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Discussion Starter · #1 ·
So we know that the BU Renegade will be offered with 7 different engine choices, however we also know that as of now only two have been confirmed for North America, the FIAT MultiAir 1.4 Turbo and the Chrysler 2.4 Tigershark.

The FIAT 1.4T will have a cast iron block and an aluminium head, while the 2.4 Tigershark has high pressure die-cast aluminium head and block.

FIAT MultiAir 1.4L Turbo 4 Cylinder

Bore/Stroke: 2.83 x 3.31 in
Compression: 9.8:1 (22 psi boost)
HP: 160 @ 5,500
Torque: 170 @ 2,500-4,000
Redline: 6,5000 rpm

Do keep in mind that the 1.4T MultiAir prefers 91 octane but will function on 87.

Chrysler 2.4L Tigershark 4 Cylinder

Bore/Stroke: 3.46 x 3.81 in
Compression: 10.0:1
HP: 184 @ 6,400
Torque: 177 @ 4,400
Redline: 6,500 rpm

402 Posts
I'm on the Dodge Dart forum as well.

The 1.4 Turbo is quicker in 0-60 and has better MPGs.
The 2.4 is faster and more powerful.

Being in the Denver Metro Area, turbo based engines are preferred over N/A because the thin air up here can cause 10 to 20% loss of power in N/A engines.


194 Posts
I got this from the Chrysler site (link below) - nice explanation of both engines:

2.4-liter Tigershark engine with MultiAir2
Efficiency and refinement also are hallmarks of Chrysler Group’s 16-valve, 2.4-liter Tigershark I-4 engine with the MultiAir2 electro-hydraulic, fully variable valve-actuation system. The high-tech engine produces 184 horsepower, 177 lb.-ft. of torque and is paired exclusively with the segment’s first nine-speed automatic transmission on 4x2 and 4x4 models.

MultiAir technology, which is exclusive to Chrysler Group in the North American market, uses a column of oil in place of the traditional mechanical link between the camshaft and intake valves. The resulting precision maximizes intake manifold pressure, significantly reducing pumping losses.

MultiAir2 takes the innovation further by simultaneously controlling both valve opening and closing events to more effectively manage combustion quality. This ensures the appropriate, effective compression ratio and efficient internal exhaust-gas recirculation (EGR) for improved fuel economy.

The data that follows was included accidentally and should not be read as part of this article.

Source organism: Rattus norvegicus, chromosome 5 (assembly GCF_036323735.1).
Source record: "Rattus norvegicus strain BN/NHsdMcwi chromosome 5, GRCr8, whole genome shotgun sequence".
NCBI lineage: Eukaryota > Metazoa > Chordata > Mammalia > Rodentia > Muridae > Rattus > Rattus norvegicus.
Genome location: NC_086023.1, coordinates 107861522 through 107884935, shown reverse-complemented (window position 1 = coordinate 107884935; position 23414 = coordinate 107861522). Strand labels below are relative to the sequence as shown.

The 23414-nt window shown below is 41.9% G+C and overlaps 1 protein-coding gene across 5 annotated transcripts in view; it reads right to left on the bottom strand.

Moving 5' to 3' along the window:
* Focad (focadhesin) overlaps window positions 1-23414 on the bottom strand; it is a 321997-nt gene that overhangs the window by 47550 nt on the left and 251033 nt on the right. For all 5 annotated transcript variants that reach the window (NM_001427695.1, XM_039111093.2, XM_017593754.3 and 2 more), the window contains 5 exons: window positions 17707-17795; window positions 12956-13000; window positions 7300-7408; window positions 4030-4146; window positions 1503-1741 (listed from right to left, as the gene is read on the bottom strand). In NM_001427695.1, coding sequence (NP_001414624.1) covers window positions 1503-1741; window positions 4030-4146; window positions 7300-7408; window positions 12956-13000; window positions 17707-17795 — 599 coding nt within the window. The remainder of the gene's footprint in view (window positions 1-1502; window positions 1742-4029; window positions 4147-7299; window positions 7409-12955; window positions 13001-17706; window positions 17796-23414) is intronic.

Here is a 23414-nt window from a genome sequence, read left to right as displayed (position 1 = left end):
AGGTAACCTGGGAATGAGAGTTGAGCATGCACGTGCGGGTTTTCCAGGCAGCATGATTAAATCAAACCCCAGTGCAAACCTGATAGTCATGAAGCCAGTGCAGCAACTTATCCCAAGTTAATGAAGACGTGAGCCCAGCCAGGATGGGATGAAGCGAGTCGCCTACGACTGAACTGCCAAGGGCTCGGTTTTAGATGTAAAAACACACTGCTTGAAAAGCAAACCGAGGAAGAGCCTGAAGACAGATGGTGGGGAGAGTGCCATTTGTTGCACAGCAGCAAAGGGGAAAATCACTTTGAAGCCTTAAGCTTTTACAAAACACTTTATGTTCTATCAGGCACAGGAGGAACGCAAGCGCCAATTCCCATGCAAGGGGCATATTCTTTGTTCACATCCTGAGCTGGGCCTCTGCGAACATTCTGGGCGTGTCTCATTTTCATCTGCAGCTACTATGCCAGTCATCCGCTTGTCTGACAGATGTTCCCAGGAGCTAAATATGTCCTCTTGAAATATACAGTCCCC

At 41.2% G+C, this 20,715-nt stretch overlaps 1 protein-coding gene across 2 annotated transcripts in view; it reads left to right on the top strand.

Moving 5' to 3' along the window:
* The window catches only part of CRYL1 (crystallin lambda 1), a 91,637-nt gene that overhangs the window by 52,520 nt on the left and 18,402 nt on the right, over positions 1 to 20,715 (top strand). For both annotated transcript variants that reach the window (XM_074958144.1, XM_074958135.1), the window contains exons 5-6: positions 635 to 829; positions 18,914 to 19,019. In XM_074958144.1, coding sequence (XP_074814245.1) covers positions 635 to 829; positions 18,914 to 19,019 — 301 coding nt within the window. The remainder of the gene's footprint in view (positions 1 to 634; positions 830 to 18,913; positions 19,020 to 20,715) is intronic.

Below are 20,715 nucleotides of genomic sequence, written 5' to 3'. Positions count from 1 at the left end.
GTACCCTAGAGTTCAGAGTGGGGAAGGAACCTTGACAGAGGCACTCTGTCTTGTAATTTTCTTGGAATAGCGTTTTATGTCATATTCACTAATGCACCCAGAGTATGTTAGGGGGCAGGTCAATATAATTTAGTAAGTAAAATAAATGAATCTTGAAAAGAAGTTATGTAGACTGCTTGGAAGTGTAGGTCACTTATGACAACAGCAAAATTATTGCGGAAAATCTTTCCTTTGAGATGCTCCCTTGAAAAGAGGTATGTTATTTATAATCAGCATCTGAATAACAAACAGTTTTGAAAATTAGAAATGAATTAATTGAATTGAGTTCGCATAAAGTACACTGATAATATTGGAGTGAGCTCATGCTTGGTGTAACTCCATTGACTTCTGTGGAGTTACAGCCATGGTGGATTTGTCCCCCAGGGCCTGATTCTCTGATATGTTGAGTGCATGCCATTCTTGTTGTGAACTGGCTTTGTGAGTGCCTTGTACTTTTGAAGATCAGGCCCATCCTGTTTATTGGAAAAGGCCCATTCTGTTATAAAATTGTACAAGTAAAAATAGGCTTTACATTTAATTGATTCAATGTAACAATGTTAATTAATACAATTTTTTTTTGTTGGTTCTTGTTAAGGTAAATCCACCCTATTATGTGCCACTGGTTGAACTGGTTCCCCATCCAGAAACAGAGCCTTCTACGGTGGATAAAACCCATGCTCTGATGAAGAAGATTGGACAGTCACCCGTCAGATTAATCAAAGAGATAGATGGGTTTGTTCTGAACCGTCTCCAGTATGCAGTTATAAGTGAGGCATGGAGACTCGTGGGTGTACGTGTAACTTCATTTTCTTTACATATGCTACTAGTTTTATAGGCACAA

Refinement was a key consideration in the design of every Tigershark component, from its fully isolated aluminum head cover with integrated oil-separation system, to its high-pressure, die-cast aluminum block.

Sandwiched between the block and the steel oil pan is a lightweight, aluminum ladder-frame with integral oil filter and oil-cooler adapter. This lends additional structural rigidity.

The oil pan itself boasts refinement. Acoustic material is sandwiched between its outer and inner stampings.

The Tigershark’s polymer-coated piston skirts and tighter piston-to-bore tolerances contribute to reduced NVH. The cast-aluminum piston, combustion chamber and ports align with the MultiAir2 system for optimal combustion and fuel economy.

Cast-aluminum pistons with a compression ratio of 10:1 are designed specifically for the engine and MultiAir system.

Each bore is fitted with individual oil-squirters in the block that spray oil on the bottom of the pistons and bore walls to maintain cylinder-wall and piston temperatures. This feature also helps prevent hot spots that could lead to knock, while improving performance and fuel economy.

Fitted to the forged-steel crankshaft are powder-forged-steel connecting rods that feature a full-floating piston pin with diamond-like carbon coating. This further reduces friction and improves fuel efficiency.

Vibration is minimized with the use of a balance shaft module. And to maintain adequate oiling at all engine speeds, the 2.4-liter MultiAir2 Tigershark features a two-stage oil-pressure relief system that reduces engine-oil pumping loads at low engine speeds for better fuel efficiency.

Other key features of the 2.4-liter MultiAir2 Tigershark I-4 engine include:
  • 360-degree engine-to-transmission attachment
  • Coil-on-plug ignition with dual precious-metal spark plugs
  • Front-end accessory drive with automatic tensioning single-belt drive
  • Tigershark delivers reduced operating costs because its cam drive, cam-phasing and valve-train components require no scheduled maintenance

1.4-liter MultiAir Turbo engine